John 21:15-17 records Jesus asking Peter three times if he loves him, Was this Jesus’ way of letting Peter know he was forgiven for denying Him three times?
That’s a reasonable interpretation. But John 21:15-17 also contains a fascinating use of words that we miss in the English because we only have one word for love. In the Greek there are four words for love, two of which are used in this passage, and all they have different meanings. In John 21:15 when Jesus first asked Peter, “Do you truly love me more than these?” He used a word that means to be totally given over to someone irrespective of the response. We would call it unconditional love. But when Peter responded, he used a different word for love, one that describes the love one has for a brother.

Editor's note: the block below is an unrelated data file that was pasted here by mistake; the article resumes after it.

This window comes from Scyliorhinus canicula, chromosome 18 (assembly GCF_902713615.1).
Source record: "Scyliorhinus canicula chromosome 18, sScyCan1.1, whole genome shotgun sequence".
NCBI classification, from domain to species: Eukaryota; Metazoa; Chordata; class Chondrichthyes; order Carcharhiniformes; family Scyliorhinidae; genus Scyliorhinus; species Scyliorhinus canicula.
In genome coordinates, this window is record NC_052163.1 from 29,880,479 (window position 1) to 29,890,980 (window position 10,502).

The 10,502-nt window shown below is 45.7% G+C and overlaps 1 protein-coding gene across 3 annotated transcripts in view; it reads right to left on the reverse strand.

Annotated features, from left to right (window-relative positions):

When Jesus asked the second time it was the same, with Jesus using the greater form of the word and Peter responding with the lesser one.
The third time, Jesus downgraded His expectation and changed His question to use the same word Peter had used, allowing Peter to respond in kind. In John 21:17 Peter said, “Lord you know all things. You know that I love you.” By this, Peter knew that the Lord was aware of his inability to respond unconditionally to God’s love.
From this interaction we learn two things. The first is Peter’s admission that it’s impossible for man to love God with the same intensity that God loves man. The second is that God understands this and accepts man’s weakness.